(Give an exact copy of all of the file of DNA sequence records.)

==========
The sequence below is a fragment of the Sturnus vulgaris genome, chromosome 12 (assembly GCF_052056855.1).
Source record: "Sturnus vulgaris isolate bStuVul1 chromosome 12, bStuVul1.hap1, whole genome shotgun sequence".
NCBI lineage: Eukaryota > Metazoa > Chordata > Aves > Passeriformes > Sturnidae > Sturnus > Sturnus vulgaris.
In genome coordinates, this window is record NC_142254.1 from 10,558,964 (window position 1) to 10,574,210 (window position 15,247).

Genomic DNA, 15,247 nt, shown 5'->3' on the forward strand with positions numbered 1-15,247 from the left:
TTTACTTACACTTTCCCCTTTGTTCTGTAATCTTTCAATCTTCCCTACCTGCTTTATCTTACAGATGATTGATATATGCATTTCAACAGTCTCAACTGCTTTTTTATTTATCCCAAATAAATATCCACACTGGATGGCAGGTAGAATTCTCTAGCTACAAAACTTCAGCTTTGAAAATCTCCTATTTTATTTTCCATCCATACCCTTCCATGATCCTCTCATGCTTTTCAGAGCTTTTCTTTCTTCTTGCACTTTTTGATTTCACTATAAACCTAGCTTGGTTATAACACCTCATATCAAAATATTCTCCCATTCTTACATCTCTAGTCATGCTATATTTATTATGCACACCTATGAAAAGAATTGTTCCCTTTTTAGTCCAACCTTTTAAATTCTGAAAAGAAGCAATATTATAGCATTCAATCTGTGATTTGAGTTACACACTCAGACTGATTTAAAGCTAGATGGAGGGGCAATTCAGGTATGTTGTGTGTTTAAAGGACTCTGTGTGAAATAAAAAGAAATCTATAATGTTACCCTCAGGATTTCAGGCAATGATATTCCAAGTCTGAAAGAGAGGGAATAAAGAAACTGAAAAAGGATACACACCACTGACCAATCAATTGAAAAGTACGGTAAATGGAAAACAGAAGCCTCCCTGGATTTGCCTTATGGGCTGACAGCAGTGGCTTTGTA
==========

The sequence below is a fragment of the Sturnus vulgaris genome, chromosome 12 (assembly GCF_052056855.1).
Source record: "Sturnus vulgaris isolate bStuVul1 chromosome 12, bStuVul1.hap1, whole genome shotgun sequence".
NCBI lineage: Eukaryota > Metazoa > Chordata > Aves > Passeriformes > Sturnidae > Sturnus > Sturnus vulgaris.
In genome coordinates, this window is record NC_142254.1 from 10,558,964 (window position 1) to 10,574,210 (window position 15,247).

Genomic DNA, 15,247 nt, shown 5'->3' on the forward strand with positions numbered 1-15,247 from the left:
TTTACTTACACTTTCCCCTTTGTTCTGTAATCTTTCAATCTTCCCTACCTGCTTTATCTTACAGATGATTGATATATGCATTTCAACAGTCTCAACTGCTTTTTTATTTATCCCAAATAAATATCCACACTGGATGGCAGGTAGAATTCTCTAGCTACAAAACTTCAGCTTTGAAAATCTCCTATTTTATTTTCCATCCATACCCTTCCATGATCCTCTCATGCTTTTCAGAGCTTTTCTTTCTTCTTGCACTTTTTGATTTCACTATAAACCTAGCTTGGTTATAACACCTCATATCAAAATATTCTCCCATTCTTACATCTCTAGTCATGCTATATTTATTATGCACACCTATGAAAAGAATTGTTCCCTTTTTAGTCCAACCTTTTAAATTCTGAAAAGAAGCAATATTATAGCATTCAATCTGTGATTTGAGTTACACACTCAGACTGATTTAAAGCTAGATGGAGGGGCAATTCAGGTATGTTGTGTGTTTAAAGGACTCTGTGTGAAATAAAAAGAAATCTATAATGTTACCCTCAGGATTTCAGGCAATGATATTCCAAGTCTGAAAGAGAGGGAATAAAGAAACTGAAAAAGGATACACACCACTGACCAATCAATTGAAAAGTACGGTAAATGGAAAACAGAAGCCTCCCTGGATTTGCCTTATGGGCTGACAGCAGTGGCTTTGTA